In Berkeley Police Association v. City of Berkeley, (— Cal.Rptr.3d —, 2008 WL 4482515 Cal.App. 1 Dist., Oct. 7, 2008) a California Court of Appeal considered a challenge by a police officers’ union to a city’s practice of having a civilian police review board investigate alleged police misconduct in hearings open to the public. The court ruled that pursuant to Penal Code Section 832.7, such proceedings, as well as their related records and findings, must be closed to the public; and officers involved in such investigations are entitled to procedural protections of the Public Safety Officers Procedural Bill of Rights Act (“PBRA”).
The City of Berkeley (“City”) has a Police Review Commission (“PRC”) consisting of civilians appointed by city council members to investigate allegations of police misconduct. Its hearings have been open to the public.
The City’s police officers’ union, the Berkeley Police Association (“BPA”), filed suit alleging that pursuant to the PBRA and Section 832.7, the PRC was required to close its hearings to the public and keep records confidential. The trial court so ordered, and the City appealed.
Section 832.7 provides that peace officers’ personnel records “maintained by any state or local agency” are “confidential and shall not be disclosed in any criminal or civil proceeding.” Its applicability to this case was addressed by the California Supreme Court in Copley Press, Inc. v. Superior Court (2006) 39 Cal.4th1272. In Copley Press, the Supreme Court dismissed the distinction between a “local agency” and an independent oversight commission, because the commission was in effect acting as an arm of the local agency. Similarly, here, the PRC was effectively acting as an arm of the City, the court found.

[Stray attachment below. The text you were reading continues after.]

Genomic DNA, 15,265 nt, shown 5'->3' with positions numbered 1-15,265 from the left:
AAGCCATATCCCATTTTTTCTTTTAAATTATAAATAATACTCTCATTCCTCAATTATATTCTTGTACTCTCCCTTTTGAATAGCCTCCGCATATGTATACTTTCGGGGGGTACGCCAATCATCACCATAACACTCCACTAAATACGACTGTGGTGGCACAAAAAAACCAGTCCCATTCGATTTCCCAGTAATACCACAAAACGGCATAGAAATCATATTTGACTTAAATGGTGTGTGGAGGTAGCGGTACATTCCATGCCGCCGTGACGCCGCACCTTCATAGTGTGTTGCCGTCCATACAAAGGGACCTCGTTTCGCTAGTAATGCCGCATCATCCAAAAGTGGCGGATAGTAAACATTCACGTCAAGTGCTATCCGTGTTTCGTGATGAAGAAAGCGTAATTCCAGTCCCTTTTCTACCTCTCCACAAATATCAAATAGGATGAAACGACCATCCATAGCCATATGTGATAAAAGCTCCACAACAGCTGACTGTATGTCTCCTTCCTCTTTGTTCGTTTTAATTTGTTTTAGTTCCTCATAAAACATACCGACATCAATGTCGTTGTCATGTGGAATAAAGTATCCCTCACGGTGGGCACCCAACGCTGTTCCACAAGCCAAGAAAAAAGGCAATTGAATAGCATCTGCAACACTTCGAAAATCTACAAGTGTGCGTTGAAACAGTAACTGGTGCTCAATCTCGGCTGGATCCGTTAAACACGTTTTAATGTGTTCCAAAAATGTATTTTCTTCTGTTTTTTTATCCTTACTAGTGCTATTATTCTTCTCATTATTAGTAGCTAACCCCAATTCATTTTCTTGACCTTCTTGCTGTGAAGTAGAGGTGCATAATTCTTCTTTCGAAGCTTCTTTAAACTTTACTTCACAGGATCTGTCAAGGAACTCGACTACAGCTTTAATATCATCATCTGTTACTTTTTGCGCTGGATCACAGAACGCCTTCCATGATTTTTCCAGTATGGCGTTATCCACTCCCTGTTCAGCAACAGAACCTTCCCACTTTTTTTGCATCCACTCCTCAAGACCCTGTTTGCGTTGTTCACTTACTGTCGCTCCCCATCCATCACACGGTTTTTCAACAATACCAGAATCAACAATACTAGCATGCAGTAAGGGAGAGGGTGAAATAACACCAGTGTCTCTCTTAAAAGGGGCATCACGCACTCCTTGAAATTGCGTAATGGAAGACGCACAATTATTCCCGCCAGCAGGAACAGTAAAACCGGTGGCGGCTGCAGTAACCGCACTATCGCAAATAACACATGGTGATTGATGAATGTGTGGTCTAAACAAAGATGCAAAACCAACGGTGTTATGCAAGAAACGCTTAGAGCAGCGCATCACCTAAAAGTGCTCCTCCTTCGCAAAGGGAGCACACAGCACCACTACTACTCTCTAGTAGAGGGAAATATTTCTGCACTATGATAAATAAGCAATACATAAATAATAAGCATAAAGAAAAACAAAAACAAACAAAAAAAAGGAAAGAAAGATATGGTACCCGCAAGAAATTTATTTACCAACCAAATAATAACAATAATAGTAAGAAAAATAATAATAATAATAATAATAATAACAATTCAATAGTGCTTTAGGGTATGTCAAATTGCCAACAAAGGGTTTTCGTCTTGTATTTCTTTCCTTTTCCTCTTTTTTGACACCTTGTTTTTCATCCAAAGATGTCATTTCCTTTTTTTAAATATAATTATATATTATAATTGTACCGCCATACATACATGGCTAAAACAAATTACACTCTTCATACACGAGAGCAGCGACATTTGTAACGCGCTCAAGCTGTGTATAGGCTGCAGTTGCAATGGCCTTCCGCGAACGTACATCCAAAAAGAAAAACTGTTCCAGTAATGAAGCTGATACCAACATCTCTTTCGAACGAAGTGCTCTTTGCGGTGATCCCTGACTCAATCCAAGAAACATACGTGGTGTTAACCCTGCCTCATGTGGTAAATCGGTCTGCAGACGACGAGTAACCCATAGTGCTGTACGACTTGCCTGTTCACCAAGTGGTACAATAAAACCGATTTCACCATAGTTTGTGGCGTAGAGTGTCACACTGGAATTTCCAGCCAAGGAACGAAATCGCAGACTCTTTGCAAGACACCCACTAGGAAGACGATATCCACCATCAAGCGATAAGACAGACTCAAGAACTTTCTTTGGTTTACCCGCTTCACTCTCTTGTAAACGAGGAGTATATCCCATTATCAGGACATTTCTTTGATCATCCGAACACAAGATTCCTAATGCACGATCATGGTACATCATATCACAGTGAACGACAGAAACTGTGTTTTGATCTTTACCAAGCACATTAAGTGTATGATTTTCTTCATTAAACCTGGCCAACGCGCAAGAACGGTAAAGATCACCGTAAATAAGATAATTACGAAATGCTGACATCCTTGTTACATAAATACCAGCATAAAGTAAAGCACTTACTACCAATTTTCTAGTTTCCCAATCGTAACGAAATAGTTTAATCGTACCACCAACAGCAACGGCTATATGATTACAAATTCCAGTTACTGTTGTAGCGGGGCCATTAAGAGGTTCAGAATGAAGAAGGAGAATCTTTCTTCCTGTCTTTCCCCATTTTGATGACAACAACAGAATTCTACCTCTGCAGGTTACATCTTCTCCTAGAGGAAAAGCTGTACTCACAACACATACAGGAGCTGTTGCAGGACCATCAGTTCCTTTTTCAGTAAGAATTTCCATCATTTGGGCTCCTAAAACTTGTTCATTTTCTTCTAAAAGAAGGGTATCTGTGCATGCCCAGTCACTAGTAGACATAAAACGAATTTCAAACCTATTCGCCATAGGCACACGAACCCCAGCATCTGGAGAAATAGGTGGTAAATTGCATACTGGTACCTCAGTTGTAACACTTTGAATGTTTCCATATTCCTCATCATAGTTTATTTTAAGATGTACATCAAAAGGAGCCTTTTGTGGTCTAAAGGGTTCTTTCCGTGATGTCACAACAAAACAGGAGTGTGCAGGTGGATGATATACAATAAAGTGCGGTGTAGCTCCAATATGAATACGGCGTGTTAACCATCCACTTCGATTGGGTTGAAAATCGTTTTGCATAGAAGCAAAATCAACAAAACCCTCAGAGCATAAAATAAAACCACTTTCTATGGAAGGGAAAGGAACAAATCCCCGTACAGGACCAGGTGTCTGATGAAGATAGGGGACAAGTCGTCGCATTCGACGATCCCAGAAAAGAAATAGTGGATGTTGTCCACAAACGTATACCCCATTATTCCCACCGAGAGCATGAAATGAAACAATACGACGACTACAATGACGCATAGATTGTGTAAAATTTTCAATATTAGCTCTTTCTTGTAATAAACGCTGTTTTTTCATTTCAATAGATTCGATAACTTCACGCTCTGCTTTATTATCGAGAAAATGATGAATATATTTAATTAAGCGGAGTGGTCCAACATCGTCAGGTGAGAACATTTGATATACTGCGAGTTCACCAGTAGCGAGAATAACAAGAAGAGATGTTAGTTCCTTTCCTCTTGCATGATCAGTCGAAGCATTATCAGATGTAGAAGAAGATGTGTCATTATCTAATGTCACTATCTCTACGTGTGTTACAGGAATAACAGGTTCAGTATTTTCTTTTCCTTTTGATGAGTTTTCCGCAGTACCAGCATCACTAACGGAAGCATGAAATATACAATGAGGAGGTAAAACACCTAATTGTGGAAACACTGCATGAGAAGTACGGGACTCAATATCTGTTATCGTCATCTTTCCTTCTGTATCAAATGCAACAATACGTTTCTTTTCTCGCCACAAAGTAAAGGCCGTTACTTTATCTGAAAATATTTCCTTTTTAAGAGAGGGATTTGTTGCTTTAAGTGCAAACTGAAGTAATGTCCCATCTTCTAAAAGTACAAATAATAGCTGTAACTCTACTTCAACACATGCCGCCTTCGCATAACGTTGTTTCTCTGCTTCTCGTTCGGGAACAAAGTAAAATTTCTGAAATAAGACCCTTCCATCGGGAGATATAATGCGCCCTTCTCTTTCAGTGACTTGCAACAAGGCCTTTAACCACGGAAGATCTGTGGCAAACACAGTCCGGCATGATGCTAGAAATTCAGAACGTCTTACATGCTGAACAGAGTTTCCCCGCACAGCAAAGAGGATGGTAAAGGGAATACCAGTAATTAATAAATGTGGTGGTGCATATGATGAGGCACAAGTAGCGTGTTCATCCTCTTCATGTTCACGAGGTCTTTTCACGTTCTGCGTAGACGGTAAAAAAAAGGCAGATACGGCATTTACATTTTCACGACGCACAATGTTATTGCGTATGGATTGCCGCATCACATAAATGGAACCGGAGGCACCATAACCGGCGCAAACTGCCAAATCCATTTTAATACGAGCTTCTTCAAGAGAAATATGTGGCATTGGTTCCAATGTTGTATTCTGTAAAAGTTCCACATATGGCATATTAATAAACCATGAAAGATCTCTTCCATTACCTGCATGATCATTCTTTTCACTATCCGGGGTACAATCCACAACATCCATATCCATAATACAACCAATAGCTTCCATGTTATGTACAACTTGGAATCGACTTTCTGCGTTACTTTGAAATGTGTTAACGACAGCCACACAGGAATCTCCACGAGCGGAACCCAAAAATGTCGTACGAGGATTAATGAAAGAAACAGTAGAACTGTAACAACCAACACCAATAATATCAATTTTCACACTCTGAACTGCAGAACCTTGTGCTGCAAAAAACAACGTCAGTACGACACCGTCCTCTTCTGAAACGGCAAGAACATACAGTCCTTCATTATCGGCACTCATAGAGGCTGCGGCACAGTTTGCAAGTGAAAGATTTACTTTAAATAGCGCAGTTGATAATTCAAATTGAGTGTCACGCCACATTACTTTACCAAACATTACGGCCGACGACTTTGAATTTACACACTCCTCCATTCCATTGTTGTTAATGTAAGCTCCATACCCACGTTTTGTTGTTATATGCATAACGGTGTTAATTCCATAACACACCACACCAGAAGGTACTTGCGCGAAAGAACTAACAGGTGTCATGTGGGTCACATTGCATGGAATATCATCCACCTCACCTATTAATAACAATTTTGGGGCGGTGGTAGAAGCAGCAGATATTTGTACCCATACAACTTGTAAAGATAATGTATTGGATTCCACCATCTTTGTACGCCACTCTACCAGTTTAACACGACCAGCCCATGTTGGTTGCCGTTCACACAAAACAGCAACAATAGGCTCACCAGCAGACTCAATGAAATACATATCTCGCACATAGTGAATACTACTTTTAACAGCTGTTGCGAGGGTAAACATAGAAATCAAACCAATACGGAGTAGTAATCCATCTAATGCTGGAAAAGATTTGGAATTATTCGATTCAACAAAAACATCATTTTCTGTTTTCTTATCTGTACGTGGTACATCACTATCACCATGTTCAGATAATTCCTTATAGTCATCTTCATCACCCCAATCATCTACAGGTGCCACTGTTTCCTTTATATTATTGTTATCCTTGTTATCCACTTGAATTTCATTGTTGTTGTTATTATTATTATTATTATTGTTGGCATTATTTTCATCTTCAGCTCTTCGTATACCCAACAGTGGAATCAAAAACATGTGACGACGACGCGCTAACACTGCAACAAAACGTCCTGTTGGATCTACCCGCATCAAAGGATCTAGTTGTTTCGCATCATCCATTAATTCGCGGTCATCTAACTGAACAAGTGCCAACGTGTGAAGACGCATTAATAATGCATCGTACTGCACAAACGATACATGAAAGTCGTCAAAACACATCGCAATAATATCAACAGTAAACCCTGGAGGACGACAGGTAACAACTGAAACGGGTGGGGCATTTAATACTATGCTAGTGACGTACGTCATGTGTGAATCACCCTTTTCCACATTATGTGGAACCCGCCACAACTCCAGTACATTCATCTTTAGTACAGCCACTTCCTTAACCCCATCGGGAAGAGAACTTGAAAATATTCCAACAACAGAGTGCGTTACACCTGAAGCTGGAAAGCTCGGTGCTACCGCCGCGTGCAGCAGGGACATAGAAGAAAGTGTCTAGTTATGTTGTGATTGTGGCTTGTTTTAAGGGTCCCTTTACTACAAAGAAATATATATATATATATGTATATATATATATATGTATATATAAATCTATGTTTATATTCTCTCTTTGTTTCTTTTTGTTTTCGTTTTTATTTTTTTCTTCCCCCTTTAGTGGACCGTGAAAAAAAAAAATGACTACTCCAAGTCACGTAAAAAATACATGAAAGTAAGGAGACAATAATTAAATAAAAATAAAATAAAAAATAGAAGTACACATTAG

The court also rejected the City’s contention that Section 832.7 applies only to confidential investigations that can lead to disciplinary actions, and since PRC has no disciplinary powers, it does not apply to PRC hearings. In Copley Press, the Supreme Court specified that it applies “to all aspects of disciplinary matters and citizen complaints,” without regard to a local jurisdiction’s mechanisms for addressing those matters. Had the court in Copley Press intended to limit its ruling to specific disciplinary matters, it would have added language of that effect to its opinion, the court said.
Since the records and findings of the PRC are protected from disclosure, it reasonably follows that PRC’s proceedings themselves must be closed to the public, the court added. Public hearings on alleged police misconduct would necessarily violate section 832.7 by disclosing information obtained from the confidential records.
Finally, the court ruled that officers under investigation by the PRC must be provided the procedural protections of PBRA, which apply to any peace officer under investigation “by his or her commanding officer, or any other member of the employing public safety department, that could lead to punitive action.” The court dismissed Berkeley’s distinction between the employing public safety department and the PRC, noting that officers were ordered by their superiors, under the threat of discipline or termination, to cooperate with the PRC. That made the PRC proceedings “tantamount to being subjected to interrogation by the officer’s commanding officer or another member of the employing public safety department,” the court found.
The trial court was therefore correct to rule that Section 832.7 required that PRC’s proceedings be closed and its records and findings kept confidential, and that officers being investigated by the PRC were entitled to PBRA protections. The trial court’s order to that effect was affirmed.
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